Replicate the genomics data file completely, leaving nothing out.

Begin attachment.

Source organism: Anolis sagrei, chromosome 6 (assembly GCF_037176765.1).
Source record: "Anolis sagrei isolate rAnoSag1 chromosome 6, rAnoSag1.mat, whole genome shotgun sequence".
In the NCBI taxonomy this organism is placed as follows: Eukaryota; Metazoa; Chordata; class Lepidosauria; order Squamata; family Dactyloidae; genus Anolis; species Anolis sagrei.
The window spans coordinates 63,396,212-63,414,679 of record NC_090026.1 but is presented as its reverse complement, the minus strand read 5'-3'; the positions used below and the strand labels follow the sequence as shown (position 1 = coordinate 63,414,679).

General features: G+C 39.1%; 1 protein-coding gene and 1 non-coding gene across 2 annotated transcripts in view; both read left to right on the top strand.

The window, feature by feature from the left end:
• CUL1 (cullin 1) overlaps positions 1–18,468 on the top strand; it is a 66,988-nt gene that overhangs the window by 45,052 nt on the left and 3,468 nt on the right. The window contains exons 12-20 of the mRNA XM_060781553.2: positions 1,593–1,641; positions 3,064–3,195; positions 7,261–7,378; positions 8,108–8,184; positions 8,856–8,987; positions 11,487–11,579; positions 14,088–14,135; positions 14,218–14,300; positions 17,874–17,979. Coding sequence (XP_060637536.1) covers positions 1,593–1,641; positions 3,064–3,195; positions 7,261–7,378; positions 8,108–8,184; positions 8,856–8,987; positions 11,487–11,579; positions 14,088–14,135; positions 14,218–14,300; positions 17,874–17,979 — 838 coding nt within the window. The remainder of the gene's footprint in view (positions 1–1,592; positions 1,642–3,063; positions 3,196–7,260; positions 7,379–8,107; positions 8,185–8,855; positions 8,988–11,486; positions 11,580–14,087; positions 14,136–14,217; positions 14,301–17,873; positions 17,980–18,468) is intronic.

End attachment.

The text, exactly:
Source organism: Anolis sagrei, chromosome 6 (assembly GCF_037176765.1).
Source record: "Anolis sagrei isolate rAnoSag1 chromosome 6, rAnoSag1.mat, whole genome shotgun sequence".
In the NCBI taxonomy this organism is placed as follows: Eukaryota; Metazoa; Chordata; class Lepidosauria; order Squamata; family Dactyloidae; genus Anolis; species Anolis sagrei.
The window spans coordinates 63,396,212-63,414,679 of record NC_090026.1 but is presented as its reverse complement, the minus strand read 5'-3'; the positions used below and the strand labels follow the sequence as shown (position 1 = coordinate 63,414,679).

General features: G+C 39.1%; 1 protein-coding gene and 1 non-coding gene across 2 annotated transcripts in view; both read left to right on the top strand.

The window, feature by feature from the left end:
• CUL1 (cullin 1) overlaps positions 1–18,468 on the top strand; it is a 66,988-nt gene that overhangs the window by 45,052 nt on the left and 3,468 nt on the right. The window contains exons 12-20 of the mRNA XM_060781553.2: positions 1,593–1,641; positions 3,064–3,195; positions 7,261–7,378; positions 8,108–8,184; positions 8,856–8,987; positions 11,487–11,579; positions 14,088–14,135; positions 14,218–14,300; positions 17,874–17,979. Coding sequence (XP_060637536.1) covers positions 1,593–1,641; positions 3,064–3,195; positions 7,261–7,378; positions 8,108–8,184; positions 8,856–8,987; positions 11,487–11,579; positions 14,088–14,135; positions 14,218–14,300; positions 17,874–17,979 — 838 coding nt within the window. The remainder of the gene's footprint in view (positions 1–1,592; positions 1,642–3,063; positions 3,196–7,260; positions 7,379–8,107; positions 8,185–8,855; positions 8,988–11,486; positions 11,580–14,087; positions 14,136–14,217; positions 14,301–17,873; positions 17,980–18,468) is intronic.